Please send YOUR pitches for the coming weeks!  For rules and where to submit, click on this link Would You Read It or on the Would You Read It tab in the bar above.  There are openings in April so you’ve got a little time to polish up your pitches and send yours for your chance to be read by editor Erin Molta!

Steve is looking forward to your thoughts on his pitch!  I am looking forward to making my decision and telling you or not telling you 🙂

Have a wonderful, writing-filled Wednesday everyone!!! 🙂

83 thoughts on “Would You Read It Wednesday #123 – Silly Tilly (PB)

  1. Joanne Sher says:

    I totally have an exclamation point personality. But I TRY to keep it out of my writing.I am definitely better at advising than following that advice!! 🙂

  2. Miranda Paul says:

    YES, I'd read it! I'd cut/condense the pitch, but absolutely. Sounds like it has a great story and humor to boot. Great job, Steve!

    P.S. What a fantabulous banana bread, Susanna!

  3. Genevieve says:

    This sounds cute. I would definitely read it, but I was also thrown at the start because I thought Tilly was a little girl. Yikes! She dreams of WHAAAAT? Yeah. That happened. So you'll need to put out there what kind of a critter she is right away. Good luck with it.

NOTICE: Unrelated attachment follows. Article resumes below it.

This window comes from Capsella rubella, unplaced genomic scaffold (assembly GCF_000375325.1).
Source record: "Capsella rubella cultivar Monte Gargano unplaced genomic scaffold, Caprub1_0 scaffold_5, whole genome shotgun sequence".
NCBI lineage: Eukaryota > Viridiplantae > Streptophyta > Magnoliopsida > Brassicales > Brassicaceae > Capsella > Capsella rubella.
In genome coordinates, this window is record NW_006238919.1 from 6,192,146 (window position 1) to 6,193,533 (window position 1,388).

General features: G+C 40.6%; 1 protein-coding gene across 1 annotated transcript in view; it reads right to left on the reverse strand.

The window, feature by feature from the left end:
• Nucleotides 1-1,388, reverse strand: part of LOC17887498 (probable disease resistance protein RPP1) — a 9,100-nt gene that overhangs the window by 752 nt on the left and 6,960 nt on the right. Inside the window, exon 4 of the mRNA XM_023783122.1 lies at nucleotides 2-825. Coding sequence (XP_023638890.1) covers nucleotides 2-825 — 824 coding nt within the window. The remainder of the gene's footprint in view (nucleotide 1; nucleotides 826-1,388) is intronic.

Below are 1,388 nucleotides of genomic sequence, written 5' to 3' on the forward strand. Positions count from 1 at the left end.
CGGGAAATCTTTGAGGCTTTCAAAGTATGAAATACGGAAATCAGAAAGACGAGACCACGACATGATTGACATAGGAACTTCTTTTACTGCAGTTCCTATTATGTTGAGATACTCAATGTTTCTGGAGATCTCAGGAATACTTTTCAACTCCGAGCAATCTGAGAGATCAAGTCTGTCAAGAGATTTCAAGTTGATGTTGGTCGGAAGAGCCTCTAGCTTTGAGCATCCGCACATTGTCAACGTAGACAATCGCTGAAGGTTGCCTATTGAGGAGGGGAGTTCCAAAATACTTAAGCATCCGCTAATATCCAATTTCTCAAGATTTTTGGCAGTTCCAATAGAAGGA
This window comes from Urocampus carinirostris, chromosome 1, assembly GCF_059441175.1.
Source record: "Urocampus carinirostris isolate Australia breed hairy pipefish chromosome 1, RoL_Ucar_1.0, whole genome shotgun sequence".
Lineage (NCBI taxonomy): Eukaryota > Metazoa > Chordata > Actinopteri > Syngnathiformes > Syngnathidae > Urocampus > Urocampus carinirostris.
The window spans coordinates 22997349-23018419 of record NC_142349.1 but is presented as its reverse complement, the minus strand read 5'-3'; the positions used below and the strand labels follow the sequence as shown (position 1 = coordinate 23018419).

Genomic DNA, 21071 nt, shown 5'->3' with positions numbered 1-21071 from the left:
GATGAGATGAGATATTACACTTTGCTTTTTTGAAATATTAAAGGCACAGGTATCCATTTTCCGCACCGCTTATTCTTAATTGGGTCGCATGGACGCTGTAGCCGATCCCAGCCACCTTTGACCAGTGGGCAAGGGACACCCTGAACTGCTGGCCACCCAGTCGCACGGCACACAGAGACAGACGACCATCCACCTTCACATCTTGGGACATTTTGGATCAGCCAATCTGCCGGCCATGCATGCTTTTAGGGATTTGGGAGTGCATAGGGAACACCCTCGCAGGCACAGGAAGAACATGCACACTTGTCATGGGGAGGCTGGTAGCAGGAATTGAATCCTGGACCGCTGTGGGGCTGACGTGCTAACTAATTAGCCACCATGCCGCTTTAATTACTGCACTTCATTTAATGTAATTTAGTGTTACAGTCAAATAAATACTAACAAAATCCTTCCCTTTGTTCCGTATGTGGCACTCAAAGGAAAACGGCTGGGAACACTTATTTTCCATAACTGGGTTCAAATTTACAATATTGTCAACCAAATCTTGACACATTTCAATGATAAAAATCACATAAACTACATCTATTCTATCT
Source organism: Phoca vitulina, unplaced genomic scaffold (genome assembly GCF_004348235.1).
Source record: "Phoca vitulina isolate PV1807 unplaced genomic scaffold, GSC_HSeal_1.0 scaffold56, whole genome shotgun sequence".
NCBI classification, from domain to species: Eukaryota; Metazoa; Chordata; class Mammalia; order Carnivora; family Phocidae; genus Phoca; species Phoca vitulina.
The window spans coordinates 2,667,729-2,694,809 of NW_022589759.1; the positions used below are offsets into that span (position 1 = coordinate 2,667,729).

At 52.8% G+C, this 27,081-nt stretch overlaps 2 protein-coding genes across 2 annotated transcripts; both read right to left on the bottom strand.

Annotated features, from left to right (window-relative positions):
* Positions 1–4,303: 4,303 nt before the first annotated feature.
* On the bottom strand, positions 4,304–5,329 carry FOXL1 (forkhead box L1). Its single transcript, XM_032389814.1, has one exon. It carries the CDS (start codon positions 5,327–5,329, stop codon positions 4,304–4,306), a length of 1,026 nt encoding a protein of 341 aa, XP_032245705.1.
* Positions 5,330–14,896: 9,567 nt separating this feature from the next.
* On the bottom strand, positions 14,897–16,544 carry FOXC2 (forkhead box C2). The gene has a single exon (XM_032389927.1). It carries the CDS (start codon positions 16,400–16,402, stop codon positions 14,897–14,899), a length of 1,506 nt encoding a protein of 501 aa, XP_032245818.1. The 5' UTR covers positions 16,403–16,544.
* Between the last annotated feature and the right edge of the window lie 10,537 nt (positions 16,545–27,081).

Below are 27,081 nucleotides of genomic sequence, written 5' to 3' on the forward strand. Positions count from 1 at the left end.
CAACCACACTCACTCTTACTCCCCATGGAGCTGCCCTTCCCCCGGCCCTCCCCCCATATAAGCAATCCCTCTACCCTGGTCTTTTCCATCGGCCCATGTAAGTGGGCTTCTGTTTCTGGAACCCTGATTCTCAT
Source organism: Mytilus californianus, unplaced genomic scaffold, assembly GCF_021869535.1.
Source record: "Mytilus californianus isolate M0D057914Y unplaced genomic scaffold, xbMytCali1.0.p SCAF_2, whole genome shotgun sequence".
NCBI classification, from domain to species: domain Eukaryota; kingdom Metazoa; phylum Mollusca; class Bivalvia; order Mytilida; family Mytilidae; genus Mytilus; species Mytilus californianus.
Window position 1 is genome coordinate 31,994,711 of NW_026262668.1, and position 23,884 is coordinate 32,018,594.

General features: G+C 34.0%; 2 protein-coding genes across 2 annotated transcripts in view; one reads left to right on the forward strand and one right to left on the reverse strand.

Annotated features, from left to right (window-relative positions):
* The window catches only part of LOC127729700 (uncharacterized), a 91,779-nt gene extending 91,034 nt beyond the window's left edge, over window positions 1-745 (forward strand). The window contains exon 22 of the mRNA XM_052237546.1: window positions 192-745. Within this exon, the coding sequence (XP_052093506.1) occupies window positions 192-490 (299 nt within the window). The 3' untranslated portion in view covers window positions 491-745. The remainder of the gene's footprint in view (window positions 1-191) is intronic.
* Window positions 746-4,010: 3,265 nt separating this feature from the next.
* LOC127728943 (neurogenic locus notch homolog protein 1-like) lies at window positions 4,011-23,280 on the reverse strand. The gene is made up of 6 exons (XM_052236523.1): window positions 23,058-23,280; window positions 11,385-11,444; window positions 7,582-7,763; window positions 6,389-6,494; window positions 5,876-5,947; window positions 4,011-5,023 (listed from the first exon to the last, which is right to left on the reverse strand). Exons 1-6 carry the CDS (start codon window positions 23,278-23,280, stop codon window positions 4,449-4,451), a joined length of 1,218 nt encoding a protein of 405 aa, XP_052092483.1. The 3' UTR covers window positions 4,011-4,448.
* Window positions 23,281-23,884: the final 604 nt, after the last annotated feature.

4. mike allegra says:

    By the time I show up for these “Would You Read Its,” every possible thing I would have said has already been said.

    So, Steve, do me a favor and do what they say, OK?

    And yes, I would read it.

    A Friday surprise, eh? I think I smell something besides banana bread. Hmm…. Are you cooking up a St. Patrick's Day contest?

  5. Belinda Brock says:

    Hi, I guess, like Steve, I've shown up a bit late for the party. My thoughts have already been voiced by the others: lose the party and leave some suspense, explain who or what Tilly is, and just say her friends are disappearing, don't assume they've been eaten. The way it is now, she doesn't seem so concerned with her friends' fate, just her own. And yes, I would read it, especially with a cup of tea and a hunk of that banana bread.